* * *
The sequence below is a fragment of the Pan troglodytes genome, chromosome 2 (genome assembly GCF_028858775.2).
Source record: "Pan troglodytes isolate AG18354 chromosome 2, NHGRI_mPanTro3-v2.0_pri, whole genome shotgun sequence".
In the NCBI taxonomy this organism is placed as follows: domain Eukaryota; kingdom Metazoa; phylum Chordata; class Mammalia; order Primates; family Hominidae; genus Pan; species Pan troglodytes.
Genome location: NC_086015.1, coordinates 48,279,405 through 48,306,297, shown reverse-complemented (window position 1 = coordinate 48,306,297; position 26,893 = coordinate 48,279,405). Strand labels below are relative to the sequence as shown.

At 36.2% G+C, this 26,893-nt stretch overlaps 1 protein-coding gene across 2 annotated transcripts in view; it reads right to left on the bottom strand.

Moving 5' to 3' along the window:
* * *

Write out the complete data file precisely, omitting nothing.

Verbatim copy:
The sequence below is a fragment of the Pan troglodytes genome, chromosome 2 (genome assembly GCF_028858775.2).
Source record: "Pan troglodytes isolate AG18354 chromosome 2, NHGRI_mPanTro3-v2.0_pri, whole genome shotgun sequence".
In the NCBI taxonomy this organism is placed as follows: domain Eukaryota; kingdom Metazoa; phylum Chordata; class Mammalia; order Primates; family Hominidae; genus Pan; species Pan troglodytes.
Genome location: NC_086015.1, coordinates 48,279,405 through 48,306,297, shown reverse-complemented (window position 1 = coordinate 48,306,297; position 26,893 = coordinate 48,279,405). Strand labels below are relative to the sequence as shown.

At 36.2% G+C, this 26,893-nt stretch overlaps 1 protein-coding gene across 2 annotated transcripts in view; it reads right to left on the bottom strand.

Moving 5' to 3' along the window: